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Officials Unsure Historic Buildings Could Survive Potential Quake


In the aftermath of the recent Japanese and New Zealand earthquakes, many local officials and architects are wondering if V.I. historic buildings can stand up to a severe quake.

News reports aren’t yet indicating what’s happened to historic buildings in Japan, which was devastated by a 9.0 magnitude earthquake and subsequent tsunami on March 11. But the world does know what happened to many of those in Christchurch, New Zealand when it was hit with a 6.3 magnitude earthquake on Feb. 22. The steeple on the historic and eponymous church collapsed. Other historic buildings were also damaged or destroyed.

Will the territory’s historic building stand up?

“That’s a million dollar question,” Al Javois, a planner at the V.I. Territorial Emergency Management Agency, said.

It’s a big unknown, agreed several people involved with the issue.

Sean Krigger, an architectural historian at the territory’s Historic Preservation Office, said the old wooden buildings will probably hold up better because they’re more flexible. And he hopes that the extensive mass of buildings like Fort Christian will help dissipate the force. That said, Krigger said that the fort has several large cracks on its south face that probably date to the 1867 earthquake and subsequent tsunami that hit Charlotte Amalie Harbor.

There’s a similar story at Christiansted National Historic Site on St. Croix. Superintendent Joel Tutein said that a structural engineer from the National Park Service’s Denver Service Center visited two years ago to do an earthquake survey of the park’s historic buildings. He was supposed to return with some recommendations.

“We’re still waiting,” he said.

Tutein pointed out that the buildings are nearly three centuries old and are still standing.

On St. John, V.I. National Park Superintendent Mark Hardgrove said that all the park’s historic buildings are vulnerable. He said that should an earthquake occur, they’ll be significant losses.

“That’s why we’re stabilizing them,” he said, listing the ruins at Trunk Bay and the large building at Creque Marine Railway on Hassel Island in St. Thomas as two getting braced, cabled and pointed with masonry.

He said that Catherineberg ruins are probably the most vulnerable because they are the tallest on St. John. However, Hardgrove said that restoration of the building on the west side of the road is slated for restoration starting next month.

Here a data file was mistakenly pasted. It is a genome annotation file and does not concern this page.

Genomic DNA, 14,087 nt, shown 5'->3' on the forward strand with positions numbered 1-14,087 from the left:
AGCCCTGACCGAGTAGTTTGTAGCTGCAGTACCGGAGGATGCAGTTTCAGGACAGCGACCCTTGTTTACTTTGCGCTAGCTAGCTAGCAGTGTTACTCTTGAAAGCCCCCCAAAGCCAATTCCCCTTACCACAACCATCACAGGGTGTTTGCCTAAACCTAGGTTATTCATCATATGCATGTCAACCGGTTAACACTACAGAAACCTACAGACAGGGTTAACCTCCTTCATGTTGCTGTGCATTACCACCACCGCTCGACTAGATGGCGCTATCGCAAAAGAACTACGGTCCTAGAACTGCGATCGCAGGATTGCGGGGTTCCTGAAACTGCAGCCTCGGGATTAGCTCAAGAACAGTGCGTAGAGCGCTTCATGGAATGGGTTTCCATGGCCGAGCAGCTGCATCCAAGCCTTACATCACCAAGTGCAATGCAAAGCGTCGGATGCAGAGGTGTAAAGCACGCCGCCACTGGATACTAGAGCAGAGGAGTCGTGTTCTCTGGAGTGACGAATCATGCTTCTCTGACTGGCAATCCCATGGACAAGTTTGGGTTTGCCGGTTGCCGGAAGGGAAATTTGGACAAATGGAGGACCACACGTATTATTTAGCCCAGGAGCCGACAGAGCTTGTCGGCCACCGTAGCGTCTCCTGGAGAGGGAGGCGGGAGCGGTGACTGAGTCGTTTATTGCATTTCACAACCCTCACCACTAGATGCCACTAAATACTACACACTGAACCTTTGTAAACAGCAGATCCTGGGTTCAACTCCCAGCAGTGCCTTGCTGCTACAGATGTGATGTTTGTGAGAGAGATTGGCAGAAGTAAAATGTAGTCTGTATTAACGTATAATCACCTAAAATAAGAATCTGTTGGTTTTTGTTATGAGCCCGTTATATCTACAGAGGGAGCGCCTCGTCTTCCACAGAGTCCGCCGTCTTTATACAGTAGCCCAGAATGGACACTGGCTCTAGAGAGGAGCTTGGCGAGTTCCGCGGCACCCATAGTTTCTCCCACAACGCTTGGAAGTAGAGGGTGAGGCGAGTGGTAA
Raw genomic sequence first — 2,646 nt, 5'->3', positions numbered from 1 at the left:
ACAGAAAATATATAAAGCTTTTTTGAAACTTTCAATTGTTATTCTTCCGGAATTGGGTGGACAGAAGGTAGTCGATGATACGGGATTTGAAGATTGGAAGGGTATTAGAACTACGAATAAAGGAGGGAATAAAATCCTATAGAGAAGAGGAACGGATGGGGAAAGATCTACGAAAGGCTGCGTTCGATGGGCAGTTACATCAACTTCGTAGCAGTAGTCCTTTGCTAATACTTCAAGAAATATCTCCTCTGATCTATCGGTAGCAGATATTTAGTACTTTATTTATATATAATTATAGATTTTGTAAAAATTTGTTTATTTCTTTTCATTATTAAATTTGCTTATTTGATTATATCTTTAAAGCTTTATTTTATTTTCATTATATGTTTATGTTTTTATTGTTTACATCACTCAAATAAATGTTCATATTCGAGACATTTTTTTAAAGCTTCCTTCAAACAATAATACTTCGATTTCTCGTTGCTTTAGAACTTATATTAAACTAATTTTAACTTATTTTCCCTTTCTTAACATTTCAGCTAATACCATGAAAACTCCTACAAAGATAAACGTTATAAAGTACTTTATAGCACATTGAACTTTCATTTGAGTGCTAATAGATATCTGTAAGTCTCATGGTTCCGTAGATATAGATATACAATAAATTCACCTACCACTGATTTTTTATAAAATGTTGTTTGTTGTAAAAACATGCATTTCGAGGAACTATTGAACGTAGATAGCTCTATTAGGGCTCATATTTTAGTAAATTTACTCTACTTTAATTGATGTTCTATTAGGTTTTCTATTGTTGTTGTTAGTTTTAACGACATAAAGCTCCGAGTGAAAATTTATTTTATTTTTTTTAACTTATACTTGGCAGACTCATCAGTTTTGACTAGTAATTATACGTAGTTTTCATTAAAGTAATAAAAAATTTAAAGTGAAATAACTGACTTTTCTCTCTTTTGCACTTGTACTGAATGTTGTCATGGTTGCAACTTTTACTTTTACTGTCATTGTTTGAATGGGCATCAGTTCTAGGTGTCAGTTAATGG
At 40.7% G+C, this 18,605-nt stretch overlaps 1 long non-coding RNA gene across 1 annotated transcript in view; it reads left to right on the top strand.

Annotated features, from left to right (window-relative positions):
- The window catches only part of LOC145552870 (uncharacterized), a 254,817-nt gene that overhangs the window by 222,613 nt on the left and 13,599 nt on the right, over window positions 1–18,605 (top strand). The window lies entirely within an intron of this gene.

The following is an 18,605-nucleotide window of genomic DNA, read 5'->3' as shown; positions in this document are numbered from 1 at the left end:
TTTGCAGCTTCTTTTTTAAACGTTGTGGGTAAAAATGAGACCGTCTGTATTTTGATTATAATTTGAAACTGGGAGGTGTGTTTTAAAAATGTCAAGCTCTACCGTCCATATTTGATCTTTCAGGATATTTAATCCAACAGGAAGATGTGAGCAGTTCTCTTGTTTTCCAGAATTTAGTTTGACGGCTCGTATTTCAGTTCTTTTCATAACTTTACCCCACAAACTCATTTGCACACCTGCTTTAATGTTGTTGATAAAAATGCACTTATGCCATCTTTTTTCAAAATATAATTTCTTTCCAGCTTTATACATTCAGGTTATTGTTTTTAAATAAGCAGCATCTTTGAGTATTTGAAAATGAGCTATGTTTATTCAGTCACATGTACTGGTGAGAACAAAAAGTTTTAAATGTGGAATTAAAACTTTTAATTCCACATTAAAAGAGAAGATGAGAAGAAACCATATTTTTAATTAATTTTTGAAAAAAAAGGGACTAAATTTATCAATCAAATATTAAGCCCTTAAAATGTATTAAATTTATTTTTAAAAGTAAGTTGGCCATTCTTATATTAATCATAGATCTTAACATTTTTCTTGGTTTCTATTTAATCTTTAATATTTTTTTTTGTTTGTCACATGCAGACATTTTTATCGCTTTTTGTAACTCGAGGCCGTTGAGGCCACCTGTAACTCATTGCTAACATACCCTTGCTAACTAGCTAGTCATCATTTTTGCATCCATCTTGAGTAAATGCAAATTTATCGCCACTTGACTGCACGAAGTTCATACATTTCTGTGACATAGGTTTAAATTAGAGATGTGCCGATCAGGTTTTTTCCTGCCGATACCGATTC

Javois noted that there are many factors that lead a building to stand or fall in an earthquake. It depends, of course, on the magnitude but also on its depth and location. The one in Christchurch was 6.2 miles southeast of the city, and shallow—at only 3.1 miles below the surface.

“It could happen here,” Javois said.

As the 1867 earthquake and tsunami demonstrates, the territory sits in the same Seismic Zone 4 as earthquake-prone California. This zone has the highest probability of earthquakes. The territory frequently experiences less severe tremors that serve as a reminder. However, the territory’s building code now takes into account the territory’s location in Seismic Zone 4.

VITEMA received “some” grant money from the Federal Emergency Management Agency to fund “visual screening” of a few of the territory’s historic buildings to see how they’ll stand up in earthquakes. The money won’t go far, so Javois said they have to prioritize.

He referred further questions to the Public Works Department since it is doing the screening, but Public Works Commissioner Darryl Smalls did not return several phone calls asking for more information.


  1. In light of the recent earthquakes in Japan and New Zealand, many local officials and architects are wondering if V.I. historic buildings can stand up to a severe quake. So, this million dollar question deserves some free advice. Are the historic buildings made of concrete,earthquake-resistant to rock? Is the V.I. prepared for an earthquake above a 7.25 magnitude since the 1867 quake and tsunami? Let’s take another look and observe all the residences whose homes are built on concrete stilts. Will they hold or will the homes come tumbling down the hills? The V.I. is beautiful under normal circumstances, however a shallow earthquake above a 7.25 would wreak havoc on the historic and residential structures made of concrete….It would have a domino effect, so to speak… CATASTROPHIC…There is no protection from a tsunami in the low-lying areas either….So, my answer is no, the historic, concrete buildings will not survive a severe, shallow quake and tsunami. The V.I. is ill-prepared for the inevitable…….


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